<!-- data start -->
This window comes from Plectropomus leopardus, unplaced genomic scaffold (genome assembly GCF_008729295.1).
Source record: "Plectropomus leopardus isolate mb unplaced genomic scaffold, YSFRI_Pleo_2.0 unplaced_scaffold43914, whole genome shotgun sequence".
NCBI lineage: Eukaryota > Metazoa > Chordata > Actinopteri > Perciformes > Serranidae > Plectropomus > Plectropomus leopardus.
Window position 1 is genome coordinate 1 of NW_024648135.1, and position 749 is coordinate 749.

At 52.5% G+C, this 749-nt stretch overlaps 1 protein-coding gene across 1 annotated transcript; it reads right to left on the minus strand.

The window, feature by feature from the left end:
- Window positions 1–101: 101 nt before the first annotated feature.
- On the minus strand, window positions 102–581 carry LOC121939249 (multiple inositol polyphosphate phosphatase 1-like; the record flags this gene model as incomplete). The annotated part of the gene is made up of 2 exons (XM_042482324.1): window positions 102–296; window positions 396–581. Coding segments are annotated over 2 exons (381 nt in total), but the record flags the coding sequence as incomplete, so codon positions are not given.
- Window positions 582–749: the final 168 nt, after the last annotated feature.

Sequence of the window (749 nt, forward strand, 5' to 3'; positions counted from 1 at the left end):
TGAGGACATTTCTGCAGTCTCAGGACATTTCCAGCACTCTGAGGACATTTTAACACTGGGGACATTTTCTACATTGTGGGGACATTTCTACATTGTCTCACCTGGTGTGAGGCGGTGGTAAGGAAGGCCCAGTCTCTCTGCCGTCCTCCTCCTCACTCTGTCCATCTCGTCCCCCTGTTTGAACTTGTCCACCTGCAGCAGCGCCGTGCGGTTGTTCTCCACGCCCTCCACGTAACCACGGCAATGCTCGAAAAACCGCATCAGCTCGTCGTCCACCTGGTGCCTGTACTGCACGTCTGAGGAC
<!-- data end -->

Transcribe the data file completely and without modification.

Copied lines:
This window comes from Plectropomus leopardus, unplaced genomic scaffold (genome assembly GCF_008729295.1).
Source record: "Plectropomus leopardus isolate mb unplaced genomic scaffold, YSFRI_Pleo_2.0 unplaced_scaffold43914, whole genome shotgun sequence".
NCBI lineage: Eukaryota > Metazoa > Chordata > Actinopteri > Perciformes > Serranidae > Plectropomus > Plectropomus leopardus.
Window position 1 is genome coordinate 1 of NW_024648135.1, and position 749 is coordinate 749.

At 52.5% G+C, this 749-nt stretch overlaps 1 protein-coding gene across 1 annotated transcript; it reads right to left on the minus strand.

The window, feature by feature from the left end:
- Window positions 1–101: 101 nt before the first annotated feature.
- On the minus strand, window positions 102–581 carry LOC121939249 (multiple inositol polyphosphate phosphatase 1-like; the record flags this gene model as incomplete). The annotated part of the gene is made up of 2 exons (XM_042482324.1): window positions 102–296; window positions 396–581. Coding segments are annotated over 2 exons (381 nt in total), but the record flags the coding sequence as incomplete, so codon positions are not given.
- Window positions 582–749: the final 168 nt, after the last annotated feature.

Sequence of the window (749 nt, forward strand, 5' to 3'; positions counted from 1 at the left end):
TGAGGACATTTCTGCAGTCTCAGGACATTTCCAGCACTCTGAGGACATTTTAACACTGGGGACATTTTCTACATTGTGGGGACATTTCTACATTGTCTCACCTGGTGTGAGGCGGTGGTAAGGAAGGCCCAGTCTCTCTGCCGTCCTCCTCCTCACTCTGTCCATCTCGTCCCCCTGTTTGAACTTGTCCACCTGCAGCAGCGCCGTGCGGTTGTTCTCCACGCCCTCCACGTAACCACGGCAATGCTCGAAAAACCGCATCAGCTCGTCGTCCACCTGGTGCCTGTACTGCACGTCTGAGGAC